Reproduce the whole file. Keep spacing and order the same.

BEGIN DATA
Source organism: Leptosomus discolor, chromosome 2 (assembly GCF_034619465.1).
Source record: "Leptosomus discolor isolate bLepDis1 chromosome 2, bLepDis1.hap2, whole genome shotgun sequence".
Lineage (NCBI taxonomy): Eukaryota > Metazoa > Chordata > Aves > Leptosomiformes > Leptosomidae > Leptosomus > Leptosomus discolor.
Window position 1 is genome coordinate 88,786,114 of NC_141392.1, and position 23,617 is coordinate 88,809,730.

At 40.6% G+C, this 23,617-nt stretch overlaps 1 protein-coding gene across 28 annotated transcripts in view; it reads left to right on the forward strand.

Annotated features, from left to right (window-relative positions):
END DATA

Source organism: Leptosomus discolor, chromosome 2 (assembly GCF_034619465.1).
Source record: "Leptosomus discolor isolate bLepDis1 chromosome 2, bLepDis1.hap2, whole genome shotgun sequence".
Lineage (NCBI taxonomy): Eukaryota > Metazoa > Chordata > Aves > Leptosomiformes > Leptosomidae > Leptosomus > Leptosomus discolor.
Window position 1 is genome coordinate 88,786,114 of NC_141392.1, and position 23,617 is coordinate 88,809,730.

At 40.6% G+C, this 23,617-nt stretch overlaps 1 protein-coding gene across 28 annotated transcripts in view; it reads left to right on the forward strand.

Annotated features, from left to right (window-relative positions):